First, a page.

I've seen a similar question asked earlier here: How do I bias an AC signal for sampling?

However, I have a 3 different circuits and I am not sure which one works best!

I have: +-2V AC signal of varying frequency (5hz to 10kHz). It is biased around 0V.

Objective: Shunt this signal from 0V to 3V, so the output is 1 to 5V signal (the same +-2V just biased around 3V) like demonstrated here:

Desirable outcome

Solution 1: Single Non-inverting Unity gain Op-Amps Here I cheated a little bit by increasing the AC signal from +-2v to +-4V, because the summing amp in this case forms a voltage divider Non-inverting Unity gain Op amp

Simulation: Transient and AC enter image description here

Solution 2: Two Inverting Unity gain Op-Amp in series By adding 2 inverting op amp in series, we can add to signals without "cheating" and scaling the input signals. 2 inverting op amps

Simulation: Transient and AC inverting op amps sim

Solution 3: Three Non-Inverting Unity gain Op-Amps Why? Well, the AC signal source has some impedance, so to avoid any discrepancies on the summing op amp input, I thought it would be logical to put both the AC and DC components through unity gain buffers first... enter image description here

Simulation: Transient and AC enter image description here

All three circuits work and the output signal is in fact 1 to 5V in all three cases. Which solution is the best?


1 Answer 1


I would say the first one, though a typically used solution is my schematic below.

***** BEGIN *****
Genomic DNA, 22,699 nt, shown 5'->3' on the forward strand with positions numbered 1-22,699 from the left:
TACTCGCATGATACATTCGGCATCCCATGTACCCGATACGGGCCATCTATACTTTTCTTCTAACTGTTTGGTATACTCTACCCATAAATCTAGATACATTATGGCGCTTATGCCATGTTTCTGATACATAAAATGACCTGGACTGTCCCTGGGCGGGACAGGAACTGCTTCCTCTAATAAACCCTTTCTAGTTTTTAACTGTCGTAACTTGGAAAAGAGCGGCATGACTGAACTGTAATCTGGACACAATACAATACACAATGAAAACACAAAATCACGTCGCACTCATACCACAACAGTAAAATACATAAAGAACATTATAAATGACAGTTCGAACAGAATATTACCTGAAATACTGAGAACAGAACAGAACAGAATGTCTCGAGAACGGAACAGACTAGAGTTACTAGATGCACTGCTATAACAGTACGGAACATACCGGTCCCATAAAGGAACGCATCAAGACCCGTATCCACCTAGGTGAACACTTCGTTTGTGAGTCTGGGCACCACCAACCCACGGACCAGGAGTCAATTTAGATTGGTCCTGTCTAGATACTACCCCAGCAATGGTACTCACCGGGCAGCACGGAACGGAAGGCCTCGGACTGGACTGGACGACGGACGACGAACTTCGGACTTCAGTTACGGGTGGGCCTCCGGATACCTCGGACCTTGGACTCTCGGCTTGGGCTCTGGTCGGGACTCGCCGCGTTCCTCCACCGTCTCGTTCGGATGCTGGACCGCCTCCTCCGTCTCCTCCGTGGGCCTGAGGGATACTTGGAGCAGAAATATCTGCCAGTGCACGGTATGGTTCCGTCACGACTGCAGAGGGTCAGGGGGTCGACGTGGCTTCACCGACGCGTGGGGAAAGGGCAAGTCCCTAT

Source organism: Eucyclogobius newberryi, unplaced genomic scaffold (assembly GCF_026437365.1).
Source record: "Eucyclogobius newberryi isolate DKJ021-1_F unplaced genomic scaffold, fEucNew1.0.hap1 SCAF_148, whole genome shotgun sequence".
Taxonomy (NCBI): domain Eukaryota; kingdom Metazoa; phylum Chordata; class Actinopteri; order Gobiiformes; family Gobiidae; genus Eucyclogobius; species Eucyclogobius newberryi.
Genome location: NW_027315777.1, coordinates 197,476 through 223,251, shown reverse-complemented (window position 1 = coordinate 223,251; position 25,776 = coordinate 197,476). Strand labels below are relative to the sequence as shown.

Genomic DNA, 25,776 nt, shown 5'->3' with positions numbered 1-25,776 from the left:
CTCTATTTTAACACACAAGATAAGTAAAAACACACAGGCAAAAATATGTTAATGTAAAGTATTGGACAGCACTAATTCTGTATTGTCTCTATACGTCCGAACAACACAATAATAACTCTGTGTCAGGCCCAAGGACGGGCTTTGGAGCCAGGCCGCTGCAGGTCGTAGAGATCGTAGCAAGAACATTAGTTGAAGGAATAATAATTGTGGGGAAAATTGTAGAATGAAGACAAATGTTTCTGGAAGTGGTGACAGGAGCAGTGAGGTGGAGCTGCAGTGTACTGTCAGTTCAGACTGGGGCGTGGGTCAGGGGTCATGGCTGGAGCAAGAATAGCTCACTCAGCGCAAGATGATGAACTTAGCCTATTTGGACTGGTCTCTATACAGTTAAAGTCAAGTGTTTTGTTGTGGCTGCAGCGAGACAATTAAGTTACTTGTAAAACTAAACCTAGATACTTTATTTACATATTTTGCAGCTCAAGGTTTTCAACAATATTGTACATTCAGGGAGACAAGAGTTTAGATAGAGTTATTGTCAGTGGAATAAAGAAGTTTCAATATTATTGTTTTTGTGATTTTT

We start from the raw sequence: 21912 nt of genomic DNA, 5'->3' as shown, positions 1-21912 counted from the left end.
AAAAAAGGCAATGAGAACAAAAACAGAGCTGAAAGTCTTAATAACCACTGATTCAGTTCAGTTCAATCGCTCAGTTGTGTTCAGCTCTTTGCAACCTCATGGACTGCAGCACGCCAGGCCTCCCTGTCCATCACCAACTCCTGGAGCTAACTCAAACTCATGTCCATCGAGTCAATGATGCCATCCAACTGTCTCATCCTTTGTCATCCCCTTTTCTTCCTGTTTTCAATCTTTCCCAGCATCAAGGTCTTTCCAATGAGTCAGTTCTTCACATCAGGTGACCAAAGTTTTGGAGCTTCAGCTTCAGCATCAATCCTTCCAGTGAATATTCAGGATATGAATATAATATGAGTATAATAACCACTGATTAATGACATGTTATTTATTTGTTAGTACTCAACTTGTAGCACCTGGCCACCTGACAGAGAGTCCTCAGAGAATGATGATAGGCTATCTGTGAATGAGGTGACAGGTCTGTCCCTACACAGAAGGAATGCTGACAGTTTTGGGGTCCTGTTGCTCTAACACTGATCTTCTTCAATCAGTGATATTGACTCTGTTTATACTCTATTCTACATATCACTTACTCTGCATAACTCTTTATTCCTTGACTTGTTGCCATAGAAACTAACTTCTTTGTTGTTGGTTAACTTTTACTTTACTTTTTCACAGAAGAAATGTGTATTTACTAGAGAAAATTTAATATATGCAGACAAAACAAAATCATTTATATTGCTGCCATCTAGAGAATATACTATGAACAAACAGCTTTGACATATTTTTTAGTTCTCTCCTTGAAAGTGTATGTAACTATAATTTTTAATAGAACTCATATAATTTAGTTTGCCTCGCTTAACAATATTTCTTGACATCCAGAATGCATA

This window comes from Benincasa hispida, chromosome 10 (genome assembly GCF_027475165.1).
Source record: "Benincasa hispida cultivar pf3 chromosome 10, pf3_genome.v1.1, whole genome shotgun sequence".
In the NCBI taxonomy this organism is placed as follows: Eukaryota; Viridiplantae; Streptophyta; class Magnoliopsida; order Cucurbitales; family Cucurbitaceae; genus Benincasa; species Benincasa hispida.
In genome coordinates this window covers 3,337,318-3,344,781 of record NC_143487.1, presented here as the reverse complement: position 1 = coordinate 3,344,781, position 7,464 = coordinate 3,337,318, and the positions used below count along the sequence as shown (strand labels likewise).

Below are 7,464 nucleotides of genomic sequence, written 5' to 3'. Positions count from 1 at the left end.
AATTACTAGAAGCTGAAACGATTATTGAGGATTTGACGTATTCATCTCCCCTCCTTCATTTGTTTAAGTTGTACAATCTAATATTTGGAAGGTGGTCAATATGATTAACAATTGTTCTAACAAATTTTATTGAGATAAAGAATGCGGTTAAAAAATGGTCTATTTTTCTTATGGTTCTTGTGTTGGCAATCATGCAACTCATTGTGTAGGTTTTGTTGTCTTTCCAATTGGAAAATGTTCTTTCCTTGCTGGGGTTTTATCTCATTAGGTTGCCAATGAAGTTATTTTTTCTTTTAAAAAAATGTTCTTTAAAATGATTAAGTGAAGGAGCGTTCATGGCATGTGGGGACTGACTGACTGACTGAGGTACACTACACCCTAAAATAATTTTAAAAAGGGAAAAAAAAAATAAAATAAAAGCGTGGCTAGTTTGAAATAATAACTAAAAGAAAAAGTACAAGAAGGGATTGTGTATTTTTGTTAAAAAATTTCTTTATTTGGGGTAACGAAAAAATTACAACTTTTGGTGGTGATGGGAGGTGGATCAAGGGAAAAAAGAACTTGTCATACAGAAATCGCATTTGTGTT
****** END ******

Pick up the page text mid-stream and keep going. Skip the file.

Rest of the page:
The other two are unnecessary complications

All you have to do is use a non-inverting buffer/voltage follower with a DC voltage divider on its input for centering the virtual ground level (of the AC signal) and place a capacitor on its input to separate the DC components between AC signal generator and the buffer input, like this:


simulate this circuit – Schematic created using CircuitLab

  • 1
    \$\begingroup\$ Perfect, thank you so much! I take it as with this approach impedance matching would not be a problem? If for example the V1 impedance is unknown. \$\endgroup\$ Sep 15 at 10:37
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    \$\begingroup\$ As long as the source impedance (Z_V1 + Z_C1) is reasonably small compared to R3. When the source impedance approaches R3 the AC signal gets attenuated. \$\endgroup\$
    – jusaca
    Sep 15 at 11:18

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